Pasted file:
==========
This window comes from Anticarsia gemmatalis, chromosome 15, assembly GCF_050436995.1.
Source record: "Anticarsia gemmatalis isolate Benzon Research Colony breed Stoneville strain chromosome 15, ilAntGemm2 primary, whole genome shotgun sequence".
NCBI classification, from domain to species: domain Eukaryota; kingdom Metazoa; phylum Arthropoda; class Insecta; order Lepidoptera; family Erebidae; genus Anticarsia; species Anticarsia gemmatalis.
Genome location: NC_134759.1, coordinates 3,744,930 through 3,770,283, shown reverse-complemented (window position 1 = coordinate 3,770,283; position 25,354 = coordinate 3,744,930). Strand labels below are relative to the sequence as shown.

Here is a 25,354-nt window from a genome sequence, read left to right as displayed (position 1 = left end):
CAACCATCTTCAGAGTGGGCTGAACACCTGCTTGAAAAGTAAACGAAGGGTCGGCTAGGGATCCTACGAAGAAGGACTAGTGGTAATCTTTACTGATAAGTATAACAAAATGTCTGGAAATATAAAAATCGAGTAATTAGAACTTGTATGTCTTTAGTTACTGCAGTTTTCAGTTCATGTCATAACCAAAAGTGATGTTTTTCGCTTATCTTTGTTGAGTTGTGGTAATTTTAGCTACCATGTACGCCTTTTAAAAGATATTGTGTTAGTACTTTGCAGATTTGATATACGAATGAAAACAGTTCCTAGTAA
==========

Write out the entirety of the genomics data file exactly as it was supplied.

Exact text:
This window comes from Anticarsia gemmatalis, chromosome 15, assembly GCF_050436995.1.
Source record: "Anticarsia gemmatalis isolate Benzon Research Colony breed Stoneville strain chromosome 15, ilAntGemm2 primary, whole genome shotgun sequence".
NCBI classification, from domain to species: domain Eukaryota; kingdom Metazoa; phylum Arthropoda; class Insecta; order Lepidoptera; family Erebidae; genus Anticarsia; species Anticarsia gemmatalis.
Genome location: NC_134759.1, coordinates 3,744,930 through 3,770,283, shown reverse-complemented (window position 1 = coordinate 3,770,283; position 25,354 = coordinate 3,744,930). Strand labels below are relative to the sequence as shown.

Here is a 25,354-nt window from a genome sequence, read left to right as displayed (position 1 = left end):
CAACCATCTTCAGAGTGGGCTGAACACCTGCTTGAAAAGTAAACGAAGGGTCGGCTAGGGATCCTACGAAGAAGGACTAGTGGTAATCTTTACTGATAAGTATAACAAAATGTCTGGAAATATAAAAATCGAGTAATTAGAACTTGTATGTCTTTAGTTACTGCAGTTTTCAGTTCATGTCATAACCAAAAGTGATGTTTTTCGCTTATCTTTGTTGAGTTGTGGTAATTTTAGCTACCATGTACGCCTTTTAAAAGATATTGTGTTAGTACTTTGCAGATTTGATATACGAATGAAAACAGTTCCTAGTAA